8th March, 2011
NILS VON KALM
As a male, I am aware of the responsibility I have to present a woman of history in a way that does justice to their real struggle. Let's take a look at the story of Rahab, a woman we know about through the book of Joshua in the Old Testament.
To give some background, Joshua had been Moses’ right-hand man. So when Moses died, Joshua took over as leader of the Israelites. As they were about to go into the land that God had set aside for them, Joshua sent two spies to Jericho to check it out before the rest of them went in there. That night the spies were taken in by Rahab. She had heard about Israel’s God and was afraid of the mighty deeds of this God and so wanted to do something to help.
"As we think of the type of woman Rahab was, I am reminded that Jesus was known as a person who ate and drank with prostitutes."
When soldiers of the city guard came to look for the spies, Rahab hid them on the roof of her house. After escaping, the spies promised to spare Rahab and her family after taking the city, even if there should be a massacre, if she would mark her house by hanging a red cord out the window. What is interesting in all of this is that Rahab was a prostitute, and some have claimed that the symbol of the red cord is the origin of the "red light district".
As we think of the type of woman Rahab was, I am reminded that Jesus was known as a person who ate and drank with prostitutes. In Jesus’ day, who you ate with mattered. It spoke highly of who you considered was important. Status and honour was everything. But Jesus didn’t care about that. He was known as one who cared for those that nobody else cared about. And aren’t prostitutes still seen like that in today’s society? But not in God’s society. Contrary to the way we would think of a prostitute, Rahab is included in the genealogy in Matthew's Gospel as an ancestor of Jesus, she is mentioned as one of the heroes of the faith in Hebrews, and she is given a special mention in the letter of James as an example of faith resulting in action. People like Rahab matter to God.
I believe that men in general need to apologise to women in general for the treatment many of us have inflicted on them, in all sorts of ways. And so, as a male I want to offer my own apology for that. I apologise for the times in my life when I have thought of and treated women as less than men.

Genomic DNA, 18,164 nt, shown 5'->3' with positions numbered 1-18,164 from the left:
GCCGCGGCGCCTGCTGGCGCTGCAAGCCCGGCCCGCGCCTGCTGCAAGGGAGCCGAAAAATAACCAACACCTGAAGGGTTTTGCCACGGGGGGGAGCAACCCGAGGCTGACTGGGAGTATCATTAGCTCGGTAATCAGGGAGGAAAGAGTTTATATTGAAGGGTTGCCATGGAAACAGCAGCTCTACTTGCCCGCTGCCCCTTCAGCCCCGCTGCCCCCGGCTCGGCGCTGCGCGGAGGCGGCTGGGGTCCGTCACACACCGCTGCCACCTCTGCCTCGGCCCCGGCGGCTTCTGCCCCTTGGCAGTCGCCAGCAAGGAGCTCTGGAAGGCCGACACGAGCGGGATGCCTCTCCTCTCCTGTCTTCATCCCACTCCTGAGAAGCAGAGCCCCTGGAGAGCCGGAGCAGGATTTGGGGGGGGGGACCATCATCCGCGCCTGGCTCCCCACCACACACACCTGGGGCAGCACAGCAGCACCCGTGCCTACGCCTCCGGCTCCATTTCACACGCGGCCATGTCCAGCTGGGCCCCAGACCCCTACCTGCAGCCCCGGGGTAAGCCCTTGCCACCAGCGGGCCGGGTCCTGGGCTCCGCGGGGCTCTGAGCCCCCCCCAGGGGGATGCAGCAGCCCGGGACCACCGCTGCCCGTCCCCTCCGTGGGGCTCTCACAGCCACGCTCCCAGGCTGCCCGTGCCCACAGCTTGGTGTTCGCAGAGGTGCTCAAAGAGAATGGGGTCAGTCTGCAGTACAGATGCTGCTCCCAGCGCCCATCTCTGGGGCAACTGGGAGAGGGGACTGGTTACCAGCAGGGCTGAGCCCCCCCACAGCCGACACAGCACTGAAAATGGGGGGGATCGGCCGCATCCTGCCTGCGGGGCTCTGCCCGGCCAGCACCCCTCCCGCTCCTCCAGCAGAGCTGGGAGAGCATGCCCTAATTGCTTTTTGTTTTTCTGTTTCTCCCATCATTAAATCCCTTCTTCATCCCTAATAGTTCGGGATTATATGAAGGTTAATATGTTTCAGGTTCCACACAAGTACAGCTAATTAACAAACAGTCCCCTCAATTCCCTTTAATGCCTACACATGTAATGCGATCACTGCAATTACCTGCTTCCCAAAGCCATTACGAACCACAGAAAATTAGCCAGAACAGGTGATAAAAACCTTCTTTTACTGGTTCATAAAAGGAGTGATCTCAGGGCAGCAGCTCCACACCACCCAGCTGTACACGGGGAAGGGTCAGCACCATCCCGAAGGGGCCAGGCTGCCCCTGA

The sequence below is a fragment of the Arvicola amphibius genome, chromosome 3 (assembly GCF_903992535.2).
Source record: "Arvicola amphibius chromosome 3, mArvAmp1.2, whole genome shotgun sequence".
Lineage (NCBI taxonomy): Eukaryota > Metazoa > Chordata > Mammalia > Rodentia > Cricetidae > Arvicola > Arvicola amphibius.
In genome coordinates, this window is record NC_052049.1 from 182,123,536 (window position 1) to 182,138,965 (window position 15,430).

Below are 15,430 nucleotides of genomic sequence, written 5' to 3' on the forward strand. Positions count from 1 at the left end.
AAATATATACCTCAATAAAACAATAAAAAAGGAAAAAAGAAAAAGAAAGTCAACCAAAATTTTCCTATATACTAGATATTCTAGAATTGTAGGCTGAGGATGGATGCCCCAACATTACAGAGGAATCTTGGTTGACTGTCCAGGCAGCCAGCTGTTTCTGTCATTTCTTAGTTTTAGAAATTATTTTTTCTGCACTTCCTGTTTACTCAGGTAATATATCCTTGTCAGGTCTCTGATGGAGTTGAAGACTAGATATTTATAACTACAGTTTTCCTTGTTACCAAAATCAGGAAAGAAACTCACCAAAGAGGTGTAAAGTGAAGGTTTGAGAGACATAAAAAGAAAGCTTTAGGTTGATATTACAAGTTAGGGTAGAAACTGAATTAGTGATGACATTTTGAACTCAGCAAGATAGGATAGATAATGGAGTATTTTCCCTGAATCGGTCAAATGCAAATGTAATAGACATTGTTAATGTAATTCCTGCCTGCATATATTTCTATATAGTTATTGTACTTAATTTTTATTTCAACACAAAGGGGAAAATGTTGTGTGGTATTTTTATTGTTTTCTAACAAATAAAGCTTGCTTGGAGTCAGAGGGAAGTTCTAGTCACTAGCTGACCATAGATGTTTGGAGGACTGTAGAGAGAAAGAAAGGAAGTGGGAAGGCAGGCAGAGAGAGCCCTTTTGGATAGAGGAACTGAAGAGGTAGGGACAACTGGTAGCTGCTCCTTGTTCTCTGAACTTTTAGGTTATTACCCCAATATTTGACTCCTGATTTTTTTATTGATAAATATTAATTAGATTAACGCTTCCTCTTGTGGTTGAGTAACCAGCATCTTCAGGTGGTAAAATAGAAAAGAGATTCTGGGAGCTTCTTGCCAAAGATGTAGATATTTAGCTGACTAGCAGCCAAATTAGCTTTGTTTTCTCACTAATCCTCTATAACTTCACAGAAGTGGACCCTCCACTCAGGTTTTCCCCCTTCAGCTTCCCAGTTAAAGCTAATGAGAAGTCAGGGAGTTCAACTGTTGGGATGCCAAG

If you consider someone like Rahab today, the great injustice about women in the "oldest profession" is that they are the ones who have the stigma attached to them, but the truth is that prostitution is a profession driven by men. And as far as using prostitutes goes, thousands of men visit prostitutes every week in my city. I heard a statistic some years ago that said that 25 per cent of prostitutes try to kill themselves. Prostitution is considered by many to be simply "trading in commodities", to use a financial term. There is no relationship, no care, and no love. These women, like Rahab, are someone’s daughter, someone’s partner, and someone’s mother – human beings made in the image of God.
Women have suffered terribly at the hands of men. And while I can sympathise all I want at the mistreatment of women, I can never put myself in the position of a woman simply because I am not one. The nearest I ever came to relating to the experience of women in this regard was about 15 years ago when I was doing some volunteer work in a mainly gay environment. I remember being looked up and down by some of these men, and my immediate thought was “back off!” It made me realise the sense of violation that women must feel every time a bloke ogles them and sees them as an object.
The woman who hid the spies in Jericho is not known to Jesus as Rahab the prostitute. She is known as Rahab the incredible woman made in the image of God. Her profession does not define her. This woman, considered a slut in her society as she would be in ours, is a heroine in the eyes of God. Jesus warned the religious leaders that the prostitutes were going into the kingdom of God ahead of them because they believed the message about Jesus when the religious leaders – the church of that time – didn’t. I pray that I will not be like the religious leaders and that, as a man, I will treat women as Jesus does – with dignity and full equality – as people made in the image of God.